Chris Bosh had nice percentages in the finals. He shot the ball at a 54.5% clip, but he had low volume, averaging only 14 points per game. The Heat simply needed much more from him, but he has been slowly Spoelstra'd out of being a star.
Maybe Spoelstra's seen something the rest of us haven't and already knows Chris Bosh is the next Carlos Boozer, but other wise trying to convert him from a stretch four instead of trying to convert him into a more physical guy who plays in the paint seems like a colossal mistake.
Yeah, maybe it opened up a little space, but when you needed Bosh to create his own shot and run offense through him, he was well out of practice. LeBron needed a number two out there, and four years ago Chris Bosh could have been a number two. Now he looks like a glorified role player making superstar money, and it feels like that's been coaching mismanagement unless his game has gone all to hell and is being covered up.
Now what for the Heat? For free agency?
Do these guys all opt in? Do they opt out and ask for new long term contracts? Does the loss convince them to try and bring Melo in to create a big four? I think it will be awfully interesting to see how this plays out.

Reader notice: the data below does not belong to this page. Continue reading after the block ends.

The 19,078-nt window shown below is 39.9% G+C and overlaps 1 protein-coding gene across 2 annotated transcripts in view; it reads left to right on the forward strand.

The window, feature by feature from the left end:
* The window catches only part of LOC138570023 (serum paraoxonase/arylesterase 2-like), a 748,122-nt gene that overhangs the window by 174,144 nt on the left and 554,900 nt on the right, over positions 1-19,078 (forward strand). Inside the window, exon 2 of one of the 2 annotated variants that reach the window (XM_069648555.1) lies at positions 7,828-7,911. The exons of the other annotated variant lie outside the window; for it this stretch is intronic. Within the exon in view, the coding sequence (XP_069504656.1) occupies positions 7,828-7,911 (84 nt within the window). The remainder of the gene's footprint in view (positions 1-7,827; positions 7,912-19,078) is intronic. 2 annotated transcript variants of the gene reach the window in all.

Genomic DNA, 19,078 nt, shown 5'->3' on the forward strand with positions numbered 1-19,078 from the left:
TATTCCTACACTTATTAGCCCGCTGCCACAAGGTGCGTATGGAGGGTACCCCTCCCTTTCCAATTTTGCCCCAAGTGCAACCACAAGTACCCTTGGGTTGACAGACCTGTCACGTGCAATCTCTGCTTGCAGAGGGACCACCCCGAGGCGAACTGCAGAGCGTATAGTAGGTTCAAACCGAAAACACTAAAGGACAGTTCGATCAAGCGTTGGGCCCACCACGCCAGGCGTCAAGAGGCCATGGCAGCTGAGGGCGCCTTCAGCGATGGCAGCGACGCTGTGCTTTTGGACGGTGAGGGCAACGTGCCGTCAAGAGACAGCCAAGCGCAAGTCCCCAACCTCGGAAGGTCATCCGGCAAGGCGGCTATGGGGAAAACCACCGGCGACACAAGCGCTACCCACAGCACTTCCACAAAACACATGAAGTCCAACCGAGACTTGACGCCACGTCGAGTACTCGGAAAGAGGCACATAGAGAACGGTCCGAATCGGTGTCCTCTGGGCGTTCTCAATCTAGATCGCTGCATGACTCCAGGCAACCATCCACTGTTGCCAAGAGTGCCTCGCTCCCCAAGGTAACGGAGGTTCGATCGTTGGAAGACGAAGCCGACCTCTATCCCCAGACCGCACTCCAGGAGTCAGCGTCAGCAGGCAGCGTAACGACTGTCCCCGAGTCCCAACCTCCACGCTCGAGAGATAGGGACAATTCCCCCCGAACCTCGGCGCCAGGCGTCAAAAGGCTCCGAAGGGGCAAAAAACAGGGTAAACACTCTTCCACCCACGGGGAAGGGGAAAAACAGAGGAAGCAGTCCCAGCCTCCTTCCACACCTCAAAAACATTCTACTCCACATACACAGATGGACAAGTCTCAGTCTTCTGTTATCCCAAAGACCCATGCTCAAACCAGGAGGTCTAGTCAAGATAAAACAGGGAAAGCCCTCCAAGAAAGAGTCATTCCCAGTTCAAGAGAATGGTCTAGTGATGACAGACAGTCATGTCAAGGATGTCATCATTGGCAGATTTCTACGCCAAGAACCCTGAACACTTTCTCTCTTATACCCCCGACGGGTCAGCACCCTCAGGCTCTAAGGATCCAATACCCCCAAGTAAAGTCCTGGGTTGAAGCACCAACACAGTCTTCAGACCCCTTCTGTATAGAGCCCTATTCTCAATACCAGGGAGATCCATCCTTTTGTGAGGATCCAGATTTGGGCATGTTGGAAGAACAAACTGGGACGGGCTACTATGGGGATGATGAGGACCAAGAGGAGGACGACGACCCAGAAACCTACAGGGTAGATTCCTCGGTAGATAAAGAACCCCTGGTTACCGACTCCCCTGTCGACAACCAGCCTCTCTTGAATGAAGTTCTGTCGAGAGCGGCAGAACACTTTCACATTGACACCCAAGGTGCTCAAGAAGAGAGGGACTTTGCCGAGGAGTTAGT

Wade is owed about 41 million over the next two years if he opts in. Bosh is owed 42. Neither of these guys are getting more money by opting out over the next two years.
Maybe some team would give Dwyane Wade 4/60 so he might make more in total, and he might not be able to get much of anything in two years when his knees might force him to retire, so it's possible he could come out ahead. Miami could do some salary cap circumvention here if Wade and Miami both feel this is the case by offering Wade a five year deal knowing that he'll only play two of it.
Chris Bosh won't make up that money if he opts out, and he's likely to still be worth a decent contract in two seasons as well, so it's definitely a financial loser for him to opt out. Adding Melo also likely cuts into his playing time, forces him to play center full time, and further marginalizes him as a scorer.